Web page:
Lebanese Forces leader Samir Geagea on Thursday slammed a judge's ruling on the ownership of LBCI television as “unjust” and “political.”
Earlier in the day, Judge Fatima Jouni ruled in favor of LBCI and its chairman Pierre Daher in the lawsuit filed against them by the LF and Geagea.
In her ruling, Jouni said the TV network had been initially funded by a “disbanded militia” and consequently by “revenues and bank loans granted to a company whose stakes are largely owned by Pierre Daher.”
“It has not been proved that Dr. Geagea and the LF had contributed any of their money in the establishment of that firm, seeing as they are not the owners of the money of disbanded militias,” Jouni said, noting that Geagea and the LF also did not play a role in obtaining the license that the TV network was granted after civil war.
“Only the Lebanese state has the right to share Daher in his stakes,” Jouni added, arguing that the state is the owner of any funds belonging to civil war militias.
Geagea hit back in an interview on MTV, calling on the Higher Judicial Council to "take this case into consideration in light of the contradictions that have marred it.”
“A large number of political parties do not prefer that we win the case, but I don't believe that a certain political party has interfered in the case but rather the judge's personal political orientation,” the LF leader added.
“The judge gave us our right under the law before stealing it from us in politics, when she said that a militia does not have ownership rights whereas this militia had a president (Bashir Gemayel) elected and was among the main supporters of the Taef Accord,” Geagea said.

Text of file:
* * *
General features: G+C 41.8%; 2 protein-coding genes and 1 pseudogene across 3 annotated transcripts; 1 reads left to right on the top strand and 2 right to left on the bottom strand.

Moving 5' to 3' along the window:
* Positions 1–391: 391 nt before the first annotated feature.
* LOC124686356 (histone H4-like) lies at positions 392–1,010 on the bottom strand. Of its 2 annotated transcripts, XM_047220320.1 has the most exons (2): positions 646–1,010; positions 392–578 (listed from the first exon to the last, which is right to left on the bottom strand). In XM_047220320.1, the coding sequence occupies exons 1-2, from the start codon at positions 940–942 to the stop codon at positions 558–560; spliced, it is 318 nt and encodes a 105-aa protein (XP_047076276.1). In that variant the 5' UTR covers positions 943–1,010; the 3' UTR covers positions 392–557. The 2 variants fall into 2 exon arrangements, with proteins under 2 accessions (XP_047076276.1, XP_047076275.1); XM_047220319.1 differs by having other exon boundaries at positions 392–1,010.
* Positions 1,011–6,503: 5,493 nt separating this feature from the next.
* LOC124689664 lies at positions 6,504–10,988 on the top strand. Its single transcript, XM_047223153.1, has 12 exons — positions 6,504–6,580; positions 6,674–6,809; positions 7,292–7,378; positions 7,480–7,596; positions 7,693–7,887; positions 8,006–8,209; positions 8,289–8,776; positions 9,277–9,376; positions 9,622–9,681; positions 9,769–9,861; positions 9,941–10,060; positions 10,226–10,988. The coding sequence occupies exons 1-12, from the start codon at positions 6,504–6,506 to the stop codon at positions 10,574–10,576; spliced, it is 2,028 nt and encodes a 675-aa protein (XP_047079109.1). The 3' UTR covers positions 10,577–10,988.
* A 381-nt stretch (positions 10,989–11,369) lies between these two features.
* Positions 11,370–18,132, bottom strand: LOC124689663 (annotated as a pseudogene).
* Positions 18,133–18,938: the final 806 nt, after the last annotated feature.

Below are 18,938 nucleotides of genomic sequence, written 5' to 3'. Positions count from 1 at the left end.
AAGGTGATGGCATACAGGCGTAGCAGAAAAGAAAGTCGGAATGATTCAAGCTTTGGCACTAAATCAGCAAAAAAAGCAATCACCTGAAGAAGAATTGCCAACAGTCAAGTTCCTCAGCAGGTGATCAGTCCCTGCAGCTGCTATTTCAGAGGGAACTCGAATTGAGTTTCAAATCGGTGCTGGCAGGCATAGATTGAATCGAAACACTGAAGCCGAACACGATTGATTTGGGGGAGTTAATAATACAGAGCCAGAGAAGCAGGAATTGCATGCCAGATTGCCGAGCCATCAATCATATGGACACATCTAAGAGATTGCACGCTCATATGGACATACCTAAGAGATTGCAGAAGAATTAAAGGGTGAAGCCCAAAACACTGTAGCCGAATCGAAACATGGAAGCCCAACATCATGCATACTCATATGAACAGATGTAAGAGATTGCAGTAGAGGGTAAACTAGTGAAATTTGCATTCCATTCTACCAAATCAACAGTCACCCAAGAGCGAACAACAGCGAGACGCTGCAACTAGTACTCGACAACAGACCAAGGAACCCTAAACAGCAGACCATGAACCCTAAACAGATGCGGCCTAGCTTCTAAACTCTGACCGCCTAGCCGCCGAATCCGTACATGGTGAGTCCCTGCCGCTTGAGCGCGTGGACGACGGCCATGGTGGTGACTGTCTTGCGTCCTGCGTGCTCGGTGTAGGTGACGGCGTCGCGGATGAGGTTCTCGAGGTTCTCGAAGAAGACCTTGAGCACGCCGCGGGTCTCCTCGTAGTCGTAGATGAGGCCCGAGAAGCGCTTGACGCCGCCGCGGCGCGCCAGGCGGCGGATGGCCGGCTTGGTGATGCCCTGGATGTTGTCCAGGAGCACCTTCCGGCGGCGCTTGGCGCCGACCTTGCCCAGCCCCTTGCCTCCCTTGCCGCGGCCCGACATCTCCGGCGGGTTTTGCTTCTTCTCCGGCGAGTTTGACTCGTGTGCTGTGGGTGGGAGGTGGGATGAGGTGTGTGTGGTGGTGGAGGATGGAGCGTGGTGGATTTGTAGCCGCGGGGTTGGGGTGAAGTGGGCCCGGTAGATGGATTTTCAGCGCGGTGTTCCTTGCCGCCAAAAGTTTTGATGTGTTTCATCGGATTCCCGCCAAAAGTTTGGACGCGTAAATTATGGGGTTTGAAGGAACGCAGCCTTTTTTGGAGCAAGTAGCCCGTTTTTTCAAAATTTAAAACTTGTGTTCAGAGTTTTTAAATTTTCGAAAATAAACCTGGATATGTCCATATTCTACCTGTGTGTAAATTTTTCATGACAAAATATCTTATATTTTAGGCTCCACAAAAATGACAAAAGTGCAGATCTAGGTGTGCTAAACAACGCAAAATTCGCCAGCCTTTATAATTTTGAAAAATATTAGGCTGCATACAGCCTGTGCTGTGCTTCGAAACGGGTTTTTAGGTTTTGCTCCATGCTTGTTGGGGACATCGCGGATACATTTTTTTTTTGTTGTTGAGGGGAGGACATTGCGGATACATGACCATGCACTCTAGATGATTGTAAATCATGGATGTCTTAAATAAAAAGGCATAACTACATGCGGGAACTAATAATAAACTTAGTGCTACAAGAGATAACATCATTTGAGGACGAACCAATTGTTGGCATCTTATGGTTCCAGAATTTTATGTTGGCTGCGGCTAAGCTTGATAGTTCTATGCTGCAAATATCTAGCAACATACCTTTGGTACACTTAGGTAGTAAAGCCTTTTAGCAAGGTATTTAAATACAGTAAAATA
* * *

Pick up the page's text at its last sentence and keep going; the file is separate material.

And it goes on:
He added: “I don't know where the judge was living between the years 1975 and 1990 and she does not acknowledge everything that happened during that period. Had my comrades and I refrained from doing what we did during that period, we would have been living today under an alternative state and the judge would not have been able to become a judge paid by the state.”
“If the LF had established the TV network and no selling process eventually occurred, then to whom does this television belong?” Geagea wondered, noting that “the answer is clear.”
Geagea also argued that “a lot of the current media outlets had been owned by military organizations during the war and are still like this until the moment,” lamenting that “only the LF is being deprived of this right.”
And pointing out that “political and not legal reasons” are behind Jouni's verdict, the LF leader announced that his party will appeal the ruling.
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